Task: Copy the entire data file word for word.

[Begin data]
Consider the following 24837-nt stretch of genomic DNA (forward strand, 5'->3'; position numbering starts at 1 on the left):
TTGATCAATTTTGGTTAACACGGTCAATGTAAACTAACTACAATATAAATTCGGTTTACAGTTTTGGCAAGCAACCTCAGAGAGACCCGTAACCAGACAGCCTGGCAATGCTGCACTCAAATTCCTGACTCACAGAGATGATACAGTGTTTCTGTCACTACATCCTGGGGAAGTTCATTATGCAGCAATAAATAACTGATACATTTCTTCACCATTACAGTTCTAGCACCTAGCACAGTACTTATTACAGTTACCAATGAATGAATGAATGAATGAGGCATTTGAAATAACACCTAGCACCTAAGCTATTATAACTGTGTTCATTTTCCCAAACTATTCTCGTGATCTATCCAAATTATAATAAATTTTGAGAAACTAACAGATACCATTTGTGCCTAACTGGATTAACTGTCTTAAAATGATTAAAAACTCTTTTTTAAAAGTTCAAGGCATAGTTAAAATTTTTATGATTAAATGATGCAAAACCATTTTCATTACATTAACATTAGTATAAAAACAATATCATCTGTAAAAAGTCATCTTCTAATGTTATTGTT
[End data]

Consider the following 24837-nt stretch of genomic DNA (forward strand, 5'->3'; position numbering starts at 1 on the left):
TTGATCAATTTTGGTTAACACGGTCAATGTAAACTAACTACAATATAAATTCGGTTTACAGTTTTGGCAAGCAACCTCAGAGAGACCCGTAACCAGACAGCCTGGCAATGCTGCACTCAAATTCCTGACTCACAGAGATGATACAGTGTTTCTGTCACTACATCCTGGGGAAGTTCATTATGCAGCAATAAATAACTGATACATTTCTTCACCATTACAGTTCTAGCACCTAGCACAGTACTTATTACAGTTACCAATGAATGAATGAATGAATGAGGCATTTGAAATAACACCTAGCACCTAAGCTATTATAACTGTGTTCATTTTCCCAAACTATTCTCGTGATCTATCCAAATTATAATAAATTTTGAGAAACTAACAGATACCATTTGTGCCTAACTGGATTAACTGTCTTAAAATGATTAAAAACTCTTTTTTAAAAGTTCAAGGCATAGTTAAAATTTTTATGATTAAATGATGCAAAACCATTTTCATTACATTAACATTAGTATAAAAACAATATCATCTGTAAAAAGTCATCTTCTAATGTTATTGTT